A recent article on a House of Commons debate about a proposed floating wind farm off the Welsh coast highlighted input from Secretary of State for Wales David TC Davies, Welsh Affairs Committee Chair Stephen Crabb, and Shadow Minister for Immigration Stephen Kinnock. Kinnock posited that: “the manufacturing, the supply chain, the jobs, the skills, stays [sic] in Wales”.
In response, Crabb wanted to ensure “alignment between the Crown Estate’s leasing auctions and the UK government, the Treasury’s contracts for difference process, and the commitments that developers are making.” While this list may seem quite exhaustive, it misses one key group of people: anyone who represents Wales and Welsh interests.
In but not for Wales
The Crown Estates in Wales are owned by the Crown and administered by the Westminster government. This is not the case in Scotland, where the Crown Estates administration is devolved to the Scottish Government.
The UK government is the Conservative and Unionist Party, for now. Wales has not voted majority Tory since ‘new’ Welsh towns were given the ability to vote in 1885. The Treasury is part of the UK government and, as fiscal powers are not devolved, Wales is not represented there either. Therefore, we are left with hope that the proposed private-sector developers of a wind farm, whoever they turn out to be, will represent Welsh industry and Welsh interests.
How can we ensure that Welsh people are represented and that all the required processes leading to a wind farm happen for the benefit of Wales? There are two options. Transfer the Crown Estates, energy, and all treasury responsibilities for Wales to the Welsh Government. Or, Wales could become an independent state and make decisions about its own resources itself.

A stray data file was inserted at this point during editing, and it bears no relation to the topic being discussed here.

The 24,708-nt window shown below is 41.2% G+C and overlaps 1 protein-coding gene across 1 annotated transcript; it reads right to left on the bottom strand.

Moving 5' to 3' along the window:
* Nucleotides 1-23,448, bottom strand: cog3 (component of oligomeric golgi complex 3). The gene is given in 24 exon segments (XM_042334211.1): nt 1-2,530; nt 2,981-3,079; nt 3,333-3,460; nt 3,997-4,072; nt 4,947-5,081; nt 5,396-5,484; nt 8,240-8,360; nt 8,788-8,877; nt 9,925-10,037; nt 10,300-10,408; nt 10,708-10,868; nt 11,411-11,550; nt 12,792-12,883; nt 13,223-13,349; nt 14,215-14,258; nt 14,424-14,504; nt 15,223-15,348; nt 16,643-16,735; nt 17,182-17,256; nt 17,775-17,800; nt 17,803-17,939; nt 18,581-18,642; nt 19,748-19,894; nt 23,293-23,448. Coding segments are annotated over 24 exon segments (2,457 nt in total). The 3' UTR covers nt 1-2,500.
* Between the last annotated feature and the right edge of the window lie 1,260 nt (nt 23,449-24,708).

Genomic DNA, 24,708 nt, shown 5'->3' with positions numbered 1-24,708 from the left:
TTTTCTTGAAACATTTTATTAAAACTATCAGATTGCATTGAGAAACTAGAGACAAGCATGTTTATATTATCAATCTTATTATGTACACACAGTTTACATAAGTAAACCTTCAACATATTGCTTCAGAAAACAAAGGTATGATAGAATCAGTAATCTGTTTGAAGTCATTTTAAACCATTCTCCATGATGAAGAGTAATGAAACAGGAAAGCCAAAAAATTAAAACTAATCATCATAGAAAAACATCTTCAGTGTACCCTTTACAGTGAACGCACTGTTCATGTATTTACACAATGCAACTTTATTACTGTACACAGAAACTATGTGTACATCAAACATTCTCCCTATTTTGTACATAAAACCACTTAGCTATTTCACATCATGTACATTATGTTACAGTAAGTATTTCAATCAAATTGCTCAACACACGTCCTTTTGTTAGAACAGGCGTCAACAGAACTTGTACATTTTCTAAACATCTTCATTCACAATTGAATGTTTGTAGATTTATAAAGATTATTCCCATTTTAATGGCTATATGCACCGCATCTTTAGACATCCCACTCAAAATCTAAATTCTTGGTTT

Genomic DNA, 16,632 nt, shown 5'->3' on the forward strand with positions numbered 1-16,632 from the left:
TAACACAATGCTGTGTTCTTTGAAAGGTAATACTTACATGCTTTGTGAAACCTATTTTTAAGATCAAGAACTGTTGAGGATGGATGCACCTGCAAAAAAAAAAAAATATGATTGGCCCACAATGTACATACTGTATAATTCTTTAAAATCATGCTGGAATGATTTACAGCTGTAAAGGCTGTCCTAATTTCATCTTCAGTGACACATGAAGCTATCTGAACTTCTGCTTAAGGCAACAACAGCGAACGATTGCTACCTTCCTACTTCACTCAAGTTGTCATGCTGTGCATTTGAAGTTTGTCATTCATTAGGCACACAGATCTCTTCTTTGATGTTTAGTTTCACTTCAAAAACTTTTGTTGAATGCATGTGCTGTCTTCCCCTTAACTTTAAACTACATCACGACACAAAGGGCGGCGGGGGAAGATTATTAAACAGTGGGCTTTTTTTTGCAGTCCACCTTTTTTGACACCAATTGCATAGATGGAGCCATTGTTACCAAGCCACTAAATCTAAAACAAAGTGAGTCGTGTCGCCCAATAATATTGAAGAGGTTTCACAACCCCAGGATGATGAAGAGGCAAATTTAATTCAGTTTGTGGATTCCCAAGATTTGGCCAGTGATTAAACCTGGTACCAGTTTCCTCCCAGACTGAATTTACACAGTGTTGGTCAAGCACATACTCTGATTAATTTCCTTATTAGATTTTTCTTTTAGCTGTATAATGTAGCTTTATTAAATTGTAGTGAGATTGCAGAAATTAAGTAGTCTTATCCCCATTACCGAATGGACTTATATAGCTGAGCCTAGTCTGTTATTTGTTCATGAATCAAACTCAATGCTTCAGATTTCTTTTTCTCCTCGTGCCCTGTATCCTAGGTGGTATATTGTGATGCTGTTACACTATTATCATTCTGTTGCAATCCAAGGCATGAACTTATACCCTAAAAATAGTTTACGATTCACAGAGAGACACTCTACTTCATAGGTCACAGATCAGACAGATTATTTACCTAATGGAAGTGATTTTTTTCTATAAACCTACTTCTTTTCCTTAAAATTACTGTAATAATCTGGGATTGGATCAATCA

Within the current arrangements, Wales is like Oliver Twist. Its pay, opportunities, and livelihood are decided by the self-righteous Mr Bumble (the Crown Estates), the hypocritical Mrs Corney (the UK government), and the neglectful Mrs Mann (the UK Treasury). If Wales is going to grow up, it needs to rid itself of the so-called ‘voluntary’ authorities within the so-called ‘equal’ union of the United Kingdom.
The final input into the wind farm debate was so left-field, it went all the way round to being far-right. Jonathan Gullis, MP for Stoke-on-Trent North, piped up about the “waste of money” that is the proposed enlargement of the Senedd, and the Secretary of State agreed. Gullis quoted a figure of £100mn for the proposed Senedd increase of 36 Members, but the figure is closer to £13mn according to the Senedd Commission, who obviously know more about the matter than Mr Gullis does.
Byline Times reported that Boris Johnson’s first year as PM incurred a “waste” of over £57bn, a premiership that Gullis lauded. Liz Truss’s horrific experiment as PM cost the country £30bn, and Bloomberg estimates it wiped out £300bn of investment in her first month, a budget for which Gullis was responsible as a Minister of State. Furthermore, Brexit costs the UK £100bn per year in lost output, a project that Gullis advocates.
Westminster wind farm
On these figures alone, the waste occasioned by Gullis and his colleagues amounts to more than £600bn. By my calculations, that’s enough to expand the Senedd from 60 members to more than 1,600,000, or roughly half the population of Wales. It’s also enough to build an offshore wind farm 300 times the size of the existing Gwynt y Môr wind farm, which would be bigger than Wales itself.
My suggestion to Jonathan Gullis, and those who share his view, is that they should sit down and keep quiet on matters relating to Wales and wasted money. In the meantime, they should educate themselves on the facts, and speak to Welsh people in the communities that have been too long forgotten by successive UK governments and investors.